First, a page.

Reflection: Easter, a time for hope

Here we are in Holy Week. We find ourselves amidst the clutter and noise, balancing competing demands for our precious time and filtering the ‘Easter-themed’ advertisements for chocolates, food and sporting events. As Easter approaches, the Church invites us to stop for a while and to ponder what it is that we are celebrating.

The people who appear in the Gospel narratives of the passion, death and resurrection of Jesus, told again as Christians gather to remember in these days ahead, might be well-known to us. Perhaps we have met some of them in daily life …

  • The servant girl who challenged Peter about his connection to Jesus, and Peter’s denial that he knew Jesus, remind us of the personal struggles we have to speak the truth when we feel frightened or threatened, when our dreams seem to be disappearing before us.
  • Simon of Cyrene, the passerby who is called upon to carry the cross of Jesus, reminds us of those people who come into our lives briefly, respond to a call, and then continue their journey. Our paths never cross again.
  • The women who stood at the foot of the cross remind us of those faithful people, friends and carers who accompany those in distress and remain with them, even when the situation seems hopeless.

Suffering, betrayal and death are not the final words. The Easter story is one of hope. New life can burst through even after the most horrific events. Within Mercy Ministry Companions we have many examples among our staff, our volunteers and those we serve, which reveal the strength of the human spirit in times of crisis. They remind us that Easter is not a ‘one off’ event. The message of Easter can energise us to enliven the mission of our organisations and to live our values in our service of others through the ordinary events of life. Catherine McAuley gave us this practical advice: “The simplest and most practical lesson I know is to resolve to be good today – but better tomorrow … thus we may hope to get on – taking short careful steps, not great strides. [Letter to de Sales White, February 28, 1841]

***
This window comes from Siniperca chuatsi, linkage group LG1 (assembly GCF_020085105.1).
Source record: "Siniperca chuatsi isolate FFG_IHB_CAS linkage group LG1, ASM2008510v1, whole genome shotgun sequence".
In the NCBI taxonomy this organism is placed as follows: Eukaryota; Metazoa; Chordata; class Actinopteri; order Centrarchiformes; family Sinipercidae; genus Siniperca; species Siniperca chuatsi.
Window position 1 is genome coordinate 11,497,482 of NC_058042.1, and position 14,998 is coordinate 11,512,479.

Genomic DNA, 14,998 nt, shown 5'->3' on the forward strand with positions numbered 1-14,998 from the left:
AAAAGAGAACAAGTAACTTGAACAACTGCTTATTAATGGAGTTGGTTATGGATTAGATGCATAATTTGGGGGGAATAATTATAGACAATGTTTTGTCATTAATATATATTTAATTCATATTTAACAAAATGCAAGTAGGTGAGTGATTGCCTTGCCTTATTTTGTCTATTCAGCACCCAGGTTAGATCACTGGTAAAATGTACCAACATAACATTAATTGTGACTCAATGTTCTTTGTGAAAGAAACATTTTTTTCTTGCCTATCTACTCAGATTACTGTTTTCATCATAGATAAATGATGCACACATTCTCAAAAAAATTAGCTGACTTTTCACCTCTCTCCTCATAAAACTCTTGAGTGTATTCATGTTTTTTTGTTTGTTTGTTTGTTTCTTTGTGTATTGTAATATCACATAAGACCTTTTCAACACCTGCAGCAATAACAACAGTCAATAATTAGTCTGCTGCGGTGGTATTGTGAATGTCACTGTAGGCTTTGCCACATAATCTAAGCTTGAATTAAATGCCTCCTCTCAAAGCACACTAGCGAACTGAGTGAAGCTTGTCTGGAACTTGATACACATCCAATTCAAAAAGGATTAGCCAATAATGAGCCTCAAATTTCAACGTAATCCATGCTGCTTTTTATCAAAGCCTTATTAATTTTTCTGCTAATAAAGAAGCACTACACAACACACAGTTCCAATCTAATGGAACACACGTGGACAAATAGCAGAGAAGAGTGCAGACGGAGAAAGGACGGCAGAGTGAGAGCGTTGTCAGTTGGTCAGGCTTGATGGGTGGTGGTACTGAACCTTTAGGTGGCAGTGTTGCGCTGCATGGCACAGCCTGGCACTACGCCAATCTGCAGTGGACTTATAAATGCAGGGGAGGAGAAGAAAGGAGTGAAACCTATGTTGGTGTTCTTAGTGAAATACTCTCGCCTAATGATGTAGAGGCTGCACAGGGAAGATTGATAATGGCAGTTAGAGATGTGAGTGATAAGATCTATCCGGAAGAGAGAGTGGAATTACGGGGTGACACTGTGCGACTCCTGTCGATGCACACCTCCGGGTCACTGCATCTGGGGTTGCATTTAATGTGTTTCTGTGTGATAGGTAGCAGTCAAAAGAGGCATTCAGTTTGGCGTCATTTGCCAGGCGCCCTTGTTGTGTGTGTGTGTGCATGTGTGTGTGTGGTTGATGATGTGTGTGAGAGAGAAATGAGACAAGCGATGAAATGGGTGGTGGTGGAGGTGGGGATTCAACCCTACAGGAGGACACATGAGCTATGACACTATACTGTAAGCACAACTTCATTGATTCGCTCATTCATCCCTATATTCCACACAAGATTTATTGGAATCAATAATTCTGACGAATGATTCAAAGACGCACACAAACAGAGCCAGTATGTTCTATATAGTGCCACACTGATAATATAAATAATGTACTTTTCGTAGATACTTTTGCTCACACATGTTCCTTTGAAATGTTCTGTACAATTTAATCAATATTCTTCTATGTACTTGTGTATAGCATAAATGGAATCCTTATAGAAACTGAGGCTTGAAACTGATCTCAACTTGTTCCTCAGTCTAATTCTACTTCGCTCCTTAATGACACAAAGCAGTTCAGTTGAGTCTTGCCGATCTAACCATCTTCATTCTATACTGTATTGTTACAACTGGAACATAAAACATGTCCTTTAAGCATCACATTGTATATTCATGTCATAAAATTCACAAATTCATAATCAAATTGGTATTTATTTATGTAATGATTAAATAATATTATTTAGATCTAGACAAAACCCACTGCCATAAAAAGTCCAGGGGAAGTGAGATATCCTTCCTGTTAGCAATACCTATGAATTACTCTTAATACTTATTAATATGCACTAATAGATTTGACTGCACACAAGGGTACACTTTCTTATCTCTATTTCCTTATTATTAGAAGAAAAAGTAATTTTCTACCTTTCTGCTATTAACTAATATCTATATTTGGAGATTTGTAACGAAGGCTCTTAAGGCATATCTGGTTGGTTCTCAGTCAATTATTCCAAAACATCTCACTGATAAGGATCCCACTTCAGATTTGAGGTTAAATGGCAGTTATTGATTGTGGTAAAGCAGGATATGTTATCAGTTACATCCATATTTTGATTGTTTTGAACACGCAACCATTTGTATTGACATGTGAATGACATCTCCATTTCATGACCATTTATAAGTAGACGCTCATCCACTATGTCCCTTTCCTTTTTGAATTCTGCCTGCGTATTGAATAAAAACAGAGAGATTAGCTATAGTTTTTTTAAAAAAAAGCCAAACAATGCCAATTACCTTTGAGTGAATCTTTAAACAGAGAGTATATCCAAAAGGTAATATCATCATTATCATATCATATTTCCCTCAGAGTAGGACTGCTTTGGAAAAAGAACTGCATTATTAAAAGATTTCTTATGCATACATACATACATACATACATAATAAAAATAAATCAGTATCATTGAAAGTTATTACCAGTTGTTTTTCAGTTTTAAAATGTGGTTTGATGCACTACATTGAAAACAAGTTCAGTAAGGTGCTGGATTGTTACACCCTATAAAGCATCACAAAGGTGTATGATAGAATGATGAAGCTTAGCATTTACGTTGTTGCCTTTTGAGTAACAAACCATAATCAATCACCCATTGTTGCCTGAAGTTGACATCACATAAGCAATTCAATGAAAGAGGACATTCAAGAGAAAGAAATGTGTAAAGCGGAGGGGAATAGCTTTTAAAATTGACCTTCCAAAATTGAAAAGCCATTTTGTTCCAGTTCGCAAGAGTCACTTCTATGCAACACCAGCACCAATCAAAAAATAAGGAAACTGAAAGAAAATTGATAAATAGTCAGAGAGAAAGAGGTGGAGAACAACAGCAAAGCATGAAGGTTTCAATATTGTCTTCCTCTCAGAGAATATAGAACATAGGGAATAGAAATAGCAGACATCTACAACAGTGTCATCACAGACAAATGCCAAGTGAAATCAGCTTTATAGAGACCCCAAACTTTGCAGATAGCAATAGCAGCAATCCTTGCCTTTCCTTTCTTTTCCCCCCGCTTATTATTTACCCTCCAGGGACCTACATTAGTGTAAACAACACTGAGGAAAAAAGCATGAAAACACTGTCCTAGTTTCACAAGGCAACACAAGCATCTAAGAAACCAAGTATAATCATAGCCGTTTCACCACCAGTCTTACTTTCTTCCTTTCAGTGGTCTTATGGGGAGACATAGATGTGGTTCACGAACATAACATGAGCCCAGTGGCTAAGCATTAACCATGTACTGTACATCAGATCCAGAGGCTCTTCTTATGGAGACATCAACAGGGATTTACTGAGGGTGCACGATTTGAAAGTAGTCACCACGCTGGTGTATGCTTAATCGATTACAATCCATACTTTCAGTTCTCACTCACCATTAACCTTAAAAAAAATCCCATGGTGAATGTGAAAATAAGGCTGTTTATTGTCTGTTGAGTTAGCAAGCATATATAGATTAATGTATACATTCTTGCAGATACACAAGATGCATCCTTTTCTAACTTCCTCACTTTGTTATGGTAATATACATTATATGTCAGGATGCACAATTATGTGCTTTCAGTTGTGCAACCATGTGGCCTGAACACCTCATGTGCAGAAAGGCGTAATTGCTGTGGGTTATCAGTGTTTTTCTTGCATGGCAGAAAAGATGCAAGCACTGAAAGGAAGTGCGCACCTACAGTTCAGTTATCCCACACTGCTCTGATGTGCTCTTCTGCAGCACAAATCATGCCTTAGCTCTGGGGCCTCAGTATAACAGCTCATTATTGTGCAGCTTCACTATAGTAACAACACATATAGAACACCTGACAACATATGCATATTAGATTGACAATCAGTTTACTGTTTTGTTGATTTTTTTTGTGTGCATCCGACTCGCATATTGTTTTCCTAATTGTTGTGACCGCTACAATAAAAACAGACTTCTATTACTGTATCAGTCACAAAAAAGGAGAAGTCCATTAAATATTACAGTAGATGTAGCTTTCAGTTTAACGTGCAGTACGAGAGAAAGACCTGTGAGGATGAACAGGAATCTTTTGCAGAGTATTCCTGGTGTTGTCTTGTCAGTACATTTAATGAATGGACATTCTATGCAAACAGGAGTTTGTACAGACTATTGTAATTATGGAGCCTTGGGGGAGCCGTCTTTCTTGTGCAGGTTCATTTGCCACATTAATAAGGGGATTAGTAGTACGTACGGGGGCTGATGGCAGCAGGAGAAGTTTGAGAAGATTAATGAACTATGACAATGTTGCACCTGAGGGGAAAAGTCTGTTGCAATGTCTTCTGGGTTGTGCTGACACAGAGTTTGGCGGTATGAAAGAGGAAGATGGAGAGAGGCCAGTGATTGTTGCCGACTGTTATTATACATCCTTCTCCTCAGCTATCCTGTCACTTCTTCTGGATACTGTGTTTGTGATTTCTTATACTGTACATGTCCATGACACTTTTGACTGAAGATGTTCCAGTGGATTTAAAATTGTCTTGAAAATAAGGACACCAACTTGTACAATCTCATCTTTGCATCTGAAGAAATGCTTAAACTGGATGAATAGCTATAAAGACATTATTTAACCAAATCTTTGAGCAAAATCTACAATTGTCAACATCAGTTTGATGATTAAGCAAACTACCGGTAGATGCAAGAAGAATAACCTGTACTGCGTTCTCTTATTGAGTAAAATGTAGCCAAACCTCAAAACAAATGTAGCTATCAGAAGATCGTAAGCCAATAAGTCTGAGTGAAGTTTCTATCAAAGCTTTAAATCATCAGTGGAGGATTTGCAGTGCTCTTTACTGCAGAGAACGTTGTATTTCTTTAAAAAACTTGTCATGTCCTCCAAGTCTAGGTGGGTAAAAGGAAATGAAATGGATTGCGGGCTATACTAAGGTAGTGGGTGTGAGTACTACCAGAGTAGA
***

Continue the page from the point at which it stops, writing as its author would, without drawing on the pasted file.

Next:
During the coming Easter days, you are invited to spend some time reflecting in your ‘quiet space’.

  • There may be suffering in your life at present which feels like a heavy cross on your shoulders.
  • There may be signs of growth and personal breakthroughs in difficult circumstances.
  • Someone dear to you may be experiencing a crisis of faith or self-confidence.
  • There may be sheer joy in the fact that you or someone you love has moved through a dark place to find renewed meaning and purpose in life.

In our tumultuous world, it can be difficult to see signs of hope. We are invited to be people of hope. The words of St Paul provide an Easter blessing for all within our ministries:

May the God of hope fill you with all joy and peace in believing, so that you may abound in hope by the power of the Holy Spirit.” [Romans 15:13]

Annette Schneider RSM

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